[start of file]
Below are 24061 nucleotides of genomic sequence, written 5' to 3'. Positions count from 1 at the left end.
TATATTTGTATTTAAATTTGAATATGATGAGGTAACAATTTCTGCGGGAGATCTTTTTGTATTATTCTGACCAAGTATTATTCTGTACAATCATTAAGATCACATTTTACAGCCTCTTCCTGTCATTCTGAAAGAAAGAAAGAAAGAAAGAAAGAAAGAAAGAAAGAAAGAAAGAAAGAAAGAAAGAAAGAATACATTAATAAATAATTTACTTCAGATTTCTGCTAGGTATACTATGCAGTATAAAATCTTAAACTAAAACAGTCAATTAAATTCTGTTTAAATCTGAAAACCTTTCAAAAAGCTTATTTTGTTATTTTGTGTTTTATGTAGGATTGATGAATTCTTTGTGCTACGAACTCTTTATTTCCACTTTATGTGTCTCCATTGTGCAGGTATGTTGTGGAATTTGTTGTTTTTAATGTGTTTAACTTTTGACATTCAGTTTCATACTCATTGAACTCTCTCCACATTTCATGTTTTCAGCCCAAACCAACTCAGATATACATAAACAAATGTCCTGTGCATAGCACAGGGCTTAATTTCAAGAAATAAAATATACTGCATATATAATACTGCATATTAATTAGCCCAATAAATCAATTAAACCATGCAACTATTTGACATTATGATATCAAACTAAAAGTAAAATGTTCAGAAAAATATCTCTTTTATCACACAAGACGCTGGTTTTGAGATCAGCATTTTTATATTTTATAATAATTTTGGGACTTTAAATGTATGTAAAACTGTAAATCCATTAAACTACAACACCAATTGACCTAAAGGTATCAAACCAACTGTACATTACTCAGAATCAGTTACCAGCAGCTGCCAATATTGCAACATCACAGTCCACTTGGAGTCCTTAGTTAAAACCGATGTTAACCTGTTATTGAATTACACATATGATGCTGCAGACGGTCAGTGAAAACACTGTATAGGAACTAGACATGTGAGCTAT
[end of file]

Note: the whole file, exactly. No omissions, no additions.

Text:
Below are 24061 nucleotides of genomic sequence, written 5' to 3'. Positions count from 1 at the left end.
TATATTTGTATTTAAATTTGAATATGATGAGGTAACAATTTCTGCGGGAGATCTTTTTGTATTATTCTGACCAAGTATTATTCTGTACAATCATTAAGATCACATTTTACAGCCTCTTCCTGTCATTCTGAAAGAAAGAAAGAAAGAAAGAAAGAAAGAAAGAAAGAAAGAAAGAAAGAAAGAAAGAAAGAATACATTAATAAATAATTTACTTCAGATTTCTGCTAGGTATACTATGCAGTATAAAATCTTAAACTAAAACAGTCAATTAAATTCTGTTTAAATCTGAAAACCTTTCAAAAAGCTTATTTTGTTATTTTGTGTTTTATGTAGGATTGATGAATTCTTTGTGCTACGAACTCTTTATTTCCACTTTATGTGTCTCCATTGTGCAGGTATGTTGTGGAATTTGTTGTTTTTAATGTGTTTAACTTTTGACATTCAGTTTCATACTCATTGAACTCTCTCCACATTTCATGTTTTCAGCCCAAACCAACTCAGATATACATAAACAAATGTCCTGTGCATAGCACAGGGCTTAATTTCAAGAAATAAAATATACTGCATATATAATACTGCATATTAATTAGCCCAATAAATCAATTAAACCATGCAACTATTTGACATTATGATATCAAACTAAAAGTAAAATGTTCAGAAAAATATCTCTTTTATCACACAAGACGCTGGTTTTGAGATCAGCATTTTTATATTTTATAATAATTTTGGGACTTTAAATGTATGTAAAACTGTAAATCCATTAAACTACAACACCAATTGACCTAAAGGTATCAAACCAACTGTACATTACTCAGAATCAGTTACCAGCAGCTGCCAATATTGCAACATCACAGTCCACTTGGAGTCCTTAGTTAAAACCGATGTTAACCTGTTATTGAATTACACATATGATGCTGCAGACGGTCAGTGAAAACACTGTATAGGAACTAGACATGTGAGCTAT